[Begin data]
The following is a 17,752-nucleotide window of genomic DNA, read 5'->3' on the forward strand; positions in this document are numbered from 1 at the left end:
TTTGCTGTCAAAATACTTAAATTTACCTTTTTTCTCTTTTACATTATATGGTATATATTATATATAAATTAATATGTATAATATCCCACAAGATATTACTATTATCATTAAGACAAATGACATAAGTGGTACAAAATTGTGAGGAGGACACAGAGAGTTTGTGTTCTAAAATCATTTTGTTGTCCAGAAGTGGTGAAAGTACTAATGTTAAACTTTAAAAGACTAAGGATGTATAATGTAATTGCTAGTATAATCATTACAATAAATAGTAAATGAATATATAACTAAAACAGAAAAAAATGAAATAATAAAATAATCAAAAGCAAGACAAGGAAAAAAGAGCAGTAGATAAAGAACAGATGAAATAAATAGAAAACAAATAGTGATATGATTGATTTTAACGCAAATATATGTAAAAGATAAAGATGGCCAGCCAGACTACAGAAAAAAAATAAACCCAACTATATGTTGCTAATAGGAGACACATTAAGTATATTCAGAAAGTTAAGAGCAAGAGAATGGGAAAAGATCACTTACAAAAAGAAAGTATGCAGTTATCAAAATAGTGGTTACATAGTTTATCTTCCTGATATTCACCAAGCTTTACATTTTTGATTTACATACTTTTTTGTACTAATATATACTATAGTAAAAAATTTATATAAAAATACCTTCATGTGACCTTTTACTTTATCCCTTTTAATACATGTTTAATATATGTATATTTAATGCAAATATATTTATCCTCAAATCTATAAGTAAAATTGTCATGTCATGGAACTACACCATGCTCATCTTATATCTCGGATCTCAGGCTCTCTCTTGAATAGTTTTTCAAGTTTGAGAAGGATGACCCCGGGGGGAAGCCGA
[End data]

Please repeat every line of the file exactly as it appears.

The following is a 17,752-nucleotide window of genomic DNA, read 5'->3' on the forward strand; positions in this document are numbered from 1 at the left end:
TTTGCTGTCAAAATACTTAAATTTACCTTTTTTCTCTTTTACATTATATGGTATATATTATATATAAATTAATATGTATAATATCCCACAAGATATTACTATTATCATTAAGACAAATGACATAAGTGGTACAAAATTGTGAGGAGGACACAGAGAGTTTGTGTTCTAAAATCATTTTGTTGTCCAGAAGTGGTGAAAGTACTAATGTTAAACTTTAAAAGACTAAGGATGTATAATGTAATTGCTAGTATAATCATTACAATAAATAGTAAATGAATATATAACTAAAACAGAAAAAAATGAAATAATAAAATAATCAAAAGCAAGACAAGGAAAAAAGAGCAGTAGATAAAGAACAGATGAAATAAATAGAAAACAAATAGTGATATGATTGATTTTAACGCAAATATATGTAAAAGATAAAGATGGCCAGCCAGACTACAGAAAAAAAATAAACCCAACTATATGTTGCTAATAGGAGACACATTAAGTATATTCAGAAAGTTAAGAGCAAGAGAATGGGAAAAGATCACTTACAAAAAGAAAGTATGCAGTTATCAAAATAGTGGTTACATAGTTTATCTTCCTGATATTCACCAAGCTTTACATTTTTGATTTACATACTTTTTTGTACTAATATATACTATAGTAAAAAATTTATATAAAAATACCTTCATGTGACCTTTTACTTTATCCCTTTTAATACATGTTTAATATATGTATATTTAATGCAAATATATTTATCCTCAAATCTATAAGTAAAATTGTCATGTCATGGAACTACACCATGCTCATCTTATATCTCGGATCTCAGGCTCTCTCTTGAATAGTTTTTCAAGTTTGAGAAGGATGACCCCGGGGGGAAGCCGA